Then two canons later there is another reference, where ten years of fasting is also handed out to the bædling who has sex with another bædling.
A little bit of explication is then offered by the canonist: ‘They [the bædlings] are soft like a harlot’!
Umm ... I think it’s pretty obvious that bædling is not a particularly friendly term: it wasn’t chosen by the individuals concerned; it was imposed from on high, so to speak.
But it must have been a recognizable term. It's distinctly English, not directly corresponding to any word in the Latin source text. A bædling appears to have been the way this English canonist conceived of someone not fitting into the biblical binary of ‘male and female he created them’.
One scholar, R. D. Fulk, has suggested bædling may derive from the word bæddel, corresponding to 'hermaphrodite', which leaves the possibility that the bædling was viewed as some kind of descendent or associate of a mixed-sex (or intersex)person. ('Hermaphrodite', by the way, is not exactly a friendly term either.)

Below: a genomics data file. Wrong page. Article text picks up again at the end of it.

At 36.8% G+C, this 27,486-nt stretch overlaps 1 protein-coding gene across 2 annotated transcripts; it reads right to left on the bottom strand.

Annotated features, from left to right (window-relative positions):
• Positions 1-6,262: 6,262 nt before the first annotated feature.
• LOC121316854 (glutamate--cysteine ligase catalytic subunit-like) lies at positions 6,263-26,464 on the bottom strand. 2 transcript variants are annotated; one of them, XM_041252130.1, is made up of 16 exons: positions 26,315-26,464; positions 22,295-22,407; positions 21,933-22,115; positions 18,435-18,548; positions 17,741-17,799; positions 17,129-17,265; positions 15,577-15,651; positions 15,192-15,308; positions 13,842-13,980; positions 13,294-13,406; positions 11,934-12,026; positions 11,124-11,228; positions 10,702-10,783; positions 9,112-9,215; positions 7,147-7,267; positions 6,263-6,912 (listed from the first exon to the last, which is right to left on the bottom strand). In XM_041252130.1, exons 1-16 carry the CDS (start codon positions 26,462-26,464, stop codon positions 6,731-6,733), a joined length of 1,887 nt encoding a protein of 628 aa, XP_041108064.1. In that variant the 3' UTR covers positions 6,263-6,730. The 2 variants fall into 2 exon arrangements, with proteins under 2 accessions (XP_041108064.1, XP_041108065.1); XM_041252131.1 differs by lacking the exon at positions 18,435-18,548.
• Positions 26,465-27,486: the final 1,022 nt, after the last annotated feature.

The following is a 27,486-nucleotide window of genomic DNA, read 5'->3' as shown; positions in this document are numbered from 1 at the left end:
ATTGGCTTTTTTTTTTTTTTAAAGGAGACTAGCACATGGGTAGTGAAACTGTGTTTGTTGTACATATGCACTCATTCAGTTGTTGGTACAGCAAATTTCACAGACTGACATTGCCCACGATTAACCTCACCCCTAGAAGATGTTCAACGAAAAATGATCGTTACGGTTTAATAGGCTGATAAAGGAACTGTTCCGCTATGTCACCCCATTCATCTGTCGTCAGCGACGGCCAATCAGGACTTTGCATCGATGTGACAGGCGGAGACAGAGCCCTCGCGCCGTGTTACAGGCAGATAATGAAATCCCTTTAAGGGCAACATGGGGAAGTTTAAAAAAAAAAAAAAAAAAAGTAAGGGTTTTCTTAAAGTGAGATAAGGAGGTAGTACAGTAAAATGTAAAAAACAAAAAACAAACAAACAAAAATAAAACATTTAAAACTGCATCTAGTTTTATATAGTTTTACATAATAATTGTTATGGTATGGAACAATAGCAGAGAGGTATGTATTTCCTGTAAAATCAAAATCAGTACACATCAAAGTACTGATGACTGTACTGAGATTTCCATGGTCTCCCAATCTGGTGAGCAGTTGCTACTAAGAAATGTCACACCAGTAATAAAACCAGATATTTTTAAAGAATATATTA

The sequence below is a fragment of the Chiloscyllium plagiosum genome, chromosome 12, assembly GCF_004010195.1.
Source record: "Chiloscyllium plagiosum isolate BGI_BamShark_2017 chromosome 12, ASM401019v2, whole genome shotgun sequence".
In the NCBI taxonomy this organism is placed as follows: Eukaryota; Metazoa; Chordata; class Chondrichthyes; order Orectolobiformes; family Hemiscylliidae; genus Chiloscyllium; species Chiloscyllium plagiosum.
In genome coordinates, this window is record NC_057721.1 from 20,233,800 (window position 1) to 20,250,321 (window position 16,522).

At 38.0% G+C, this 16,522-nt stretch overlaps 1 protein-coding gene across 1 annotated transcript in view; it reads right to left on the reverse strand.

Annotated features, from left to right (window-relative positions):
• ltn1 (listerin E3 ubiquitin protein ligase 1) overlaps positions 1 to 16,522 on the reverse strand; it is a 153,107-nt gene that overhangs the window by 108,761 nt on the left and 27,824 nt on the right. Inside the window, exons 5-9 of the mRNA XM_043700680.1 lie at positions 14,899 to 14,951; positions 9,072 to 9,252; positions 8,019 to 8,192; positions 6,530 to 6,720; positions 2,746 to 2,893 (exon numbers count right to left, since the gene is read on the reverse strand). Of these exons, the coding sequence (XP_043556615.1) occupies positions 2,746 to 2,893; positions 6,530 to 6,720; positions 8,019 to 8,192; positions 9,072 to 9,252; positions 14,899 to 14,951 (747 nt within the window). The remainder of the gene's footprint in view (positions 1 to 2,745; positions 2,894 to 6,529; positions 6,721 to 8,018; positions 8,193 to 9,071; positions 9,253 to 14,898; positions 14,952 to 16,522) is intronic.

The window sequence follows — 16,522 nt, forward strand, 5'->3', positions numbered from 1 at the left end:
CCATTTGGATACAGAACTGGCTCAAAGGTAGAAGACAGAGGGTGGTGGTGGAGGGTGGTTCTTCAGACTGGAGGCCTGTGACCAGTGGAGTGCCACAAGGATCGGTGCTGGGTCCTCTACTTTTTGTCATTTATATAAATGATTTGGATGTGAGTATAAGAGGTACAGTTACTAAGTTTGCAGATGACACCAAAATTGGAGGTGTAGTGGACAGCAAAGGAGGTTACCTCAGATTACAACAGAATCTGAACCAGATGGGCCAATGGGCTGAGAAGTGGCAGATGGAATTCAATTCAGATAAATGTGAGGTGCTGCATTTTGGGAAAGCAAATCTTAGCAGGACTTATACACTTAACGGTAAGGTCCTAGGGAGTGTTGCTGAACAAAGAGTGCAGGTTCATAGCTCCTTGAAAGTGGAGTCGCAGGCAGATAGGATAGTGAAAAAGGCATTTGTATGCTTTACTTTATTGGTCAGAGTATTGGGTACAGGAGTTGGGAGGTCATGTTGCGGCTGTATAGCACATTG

Interestingly, the -ing suffix is used in Anglo-Saxon genealogies, and poetry too, to signify 'the son of'. So the bædling may have been used in a similar way, to mean the son of an hermaphrodite.
Leaving aside the issue of forbidden sexual intercourse, which is the only reason the bædling gets a mention in the first place in this penitential, I often wonder if all of this was a philosophical or theological problem for the ecclesiasts of the day: what to do with these pesky persons who don’t fit into a nicely and divinely ordered gender system!
It’s interesting that another Anglo-Saxon text, Liber monstrorum (book of monsters), written probably around the turn of the eighth century, has as its first monster a person who appeared physically, from his upper body, to be more like a man, but who enjoyed being and living as a woman. So, I guess, one solution for some Anglo-Saxons was to think of atypically gendered persons as monsters!
All this very much brings to mind the problem many of us may have today dealing with people who don’t fit neatly into narrow prescriptions of gender, transgender people, for example; or, indeed, the related difficultly we may have of handling sexual orientations that don't fit into the 'norm'.